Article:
Tuesday, October 17, 2006

Congress giveth and Congress taketh away (Part 2): The Financial Services Regulatory Relief Act

As mentioned in my previous post here, two laws recently have been passed by Congress and signed by President Bush that will have a big impact on the regulation of U.S. financial markets. Neither of these laws have received much press, and I suspect that most Congressmen didn't even know what they were voting on when they agreed to them. They don't directly touch on issuers or investors, so, unlike Sarbanes-Oxley, they are pretty much under the radar screen. But they both will have a profound impact on what the Securities and Exchange Commission's Division of Market Regulation does.

The first of these laws is the Credit Rating Agency Reform Act. As I discussed, this new law has plopped into the SEC's Division of Market Regulation broad new powers to regulated some of the most powerful financial firms in the world--credit rating agencies such as Moody's Investor Services and Standard & Poor's. The second new law does the opposite--the Financial Services Regulatory Relief Act takes away a good dollop of the SEC's powers over banks that offer both retail banking and brokerage services (which are most brokerage houses these days). Section 101 contains the really juicy part:


(1) AMENDMENT TO SECURITIES EXCHANGE ACT. Section 3(a)(4) of the Securities Exchange Act of 1934 (15 U.S.C. 78c(a)(4)) is amended by adding at the end the following:

(F) JOINT RULEMAKING REQUIRED. The Commission and the Board of Governors of the Federal Reserve System shall jointly adopt a single set of rules or regulations to implement the exceptions in subparagraph (B)..
(2) TIMING. Not later than 180 days after the date of the enactment of this Act, the Securities and Exchange Commission (in this section referred to as the "Commission") and the Board of Governors of the Federal Reserve System (hereafter in this section referred to as the "Board") shall jointly issue a proposed single set of rules or regulations to define the term "broker" in accordance with section 3(a)(4) of the Securities Exchange Act of 1934, as amended by this subsection.

"Damn!" I can hear you saying. "Nobody told me law stuff was going to be on the exam!" Don't worry, it just means that the SEC has to coordinate with the Federal Reserve when issuing rules and regulations regarding stock brokers. As Jim Hamilton explains here, "The measure is intended to ensure that regulators do not create a new and burdensome maze of requirements that would disrupt or interfere with the business practices of banks and thrifts that offer traditional bank products and services." As Hamilton also explains, this bill has been in the works for several years, as had promises by the SEC to coordinate its brokerage rules with banking regulators. Now, with this new law, it will have 180 days to do so. (You can also check out the SEC's press release on the matter here.)

Cutting through all the legal language and political niceties, what this means is that the SEC will have to coordinate its rules on brokers with the Federal Reserve. And, as all of us know, the Federal Reserve gets to wear the pants in that relationship. (This is the hierarchy in U.S. financial regulation: When the Fed and the SEC are involved, the Fed is butch. Basically, when the Fed is involved with anybody, it gets to be butch. When the SEC and the Commodity Futures Trading Commission are involved, the SEC is the dominant player. When the SEC and the Treasury Department are involved, the SEC stalls until the next election. When any federal financial regulator other than the Fed is involved with a State Attorney General, the federal regulator will get this deer-in-the-headlights look and start arresting or suing everybody in sight.)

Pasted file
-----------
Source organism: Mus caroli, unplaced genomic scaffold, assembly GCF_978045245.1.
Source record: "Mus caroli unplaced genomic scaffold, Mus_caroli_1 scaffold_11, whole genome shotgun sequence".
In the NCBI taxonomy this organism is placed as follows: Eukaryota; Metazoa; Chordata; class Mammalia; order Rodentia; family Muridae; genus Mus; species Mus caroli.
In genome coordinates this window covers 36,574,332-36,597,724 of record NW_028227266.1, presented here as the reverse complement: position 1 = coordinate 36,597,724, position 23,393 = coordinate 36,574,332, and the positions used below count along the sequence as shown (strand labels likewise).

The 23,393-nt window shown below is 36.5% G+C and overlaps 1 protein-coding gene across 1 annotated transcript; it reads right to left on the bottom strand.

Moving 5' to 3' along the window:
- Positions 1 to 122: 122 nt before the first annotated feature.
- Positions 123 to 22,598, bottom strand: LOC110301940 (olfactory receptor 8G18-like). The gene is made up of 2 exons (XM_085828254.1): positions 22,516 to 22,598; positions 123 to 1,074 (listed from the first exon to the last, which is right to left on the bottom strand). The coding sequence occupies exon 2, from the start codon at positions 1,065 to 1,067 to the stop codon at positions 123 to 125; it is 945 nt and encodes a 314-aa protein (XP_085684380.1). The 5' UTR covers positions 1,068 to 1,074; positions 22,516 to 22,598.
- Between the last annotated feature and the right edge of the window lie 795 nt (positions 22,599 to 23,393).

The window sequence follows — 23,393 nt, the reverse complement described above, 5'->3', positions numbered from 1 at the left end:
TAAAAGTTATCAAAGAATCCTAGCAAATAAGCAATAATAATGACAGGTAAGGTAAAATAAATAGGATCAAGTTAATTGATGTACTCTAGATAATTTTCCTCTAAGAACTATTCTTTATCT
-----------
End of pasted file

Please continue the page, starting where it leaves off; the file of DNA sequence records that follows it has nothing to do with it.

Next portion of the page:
There are several reasons for this change (other, that is, than the stated reason Hamilton notes--to cut down on conflicting cross-functional regulation.) The Gramm-Leach-Bliley Act broke down the barriers between retail and investment banking, and since then, every local bank has opened a brokerage arm to sell securities to its customers. (You've probably gotten these brochures yourself when you opened a bank account and were offered "investor services" as well.) All of these local banks are much more comfortable dealing with the Federal Reserve than the SEC. And, let's be honest--so is pretty much everybody else. It's been said that the Federal Reserve is like the Good Samaritan who nurses your wounds after you've been mugged, but lets the mugger escape; the SEC, on the other hand, has been described as the cop who ignores you as you lie bleeding on the floor and instead chases down the mugger and beats him to a pulp. If you are a potential mugger (and, since we're being honest here, most brokers are), who would you prefer to be regulated by?

So the SEC's Division of Market Regulation is very concerned right now that the Financial Services Regulatory Relief Act of 2006 has made them irrelevant. The ironic part about this, of course, is that it is not the Division of Market Regulation that has made the SEC so feared and loathed among bankers-cum-brokers. (That honor goes to the SEC's Office of Compliance, Inspections and Examinations.) If the SEC behaves like a bureaucracy (and I'm guessing it will), this will mean that we can expect the Division of Market Regulation to do everything it can to hang on to whatever power it has left. And this may not be a good thing, if it gets in the way of other reforms designed to improve the competitiveness of the U.S. capital market.

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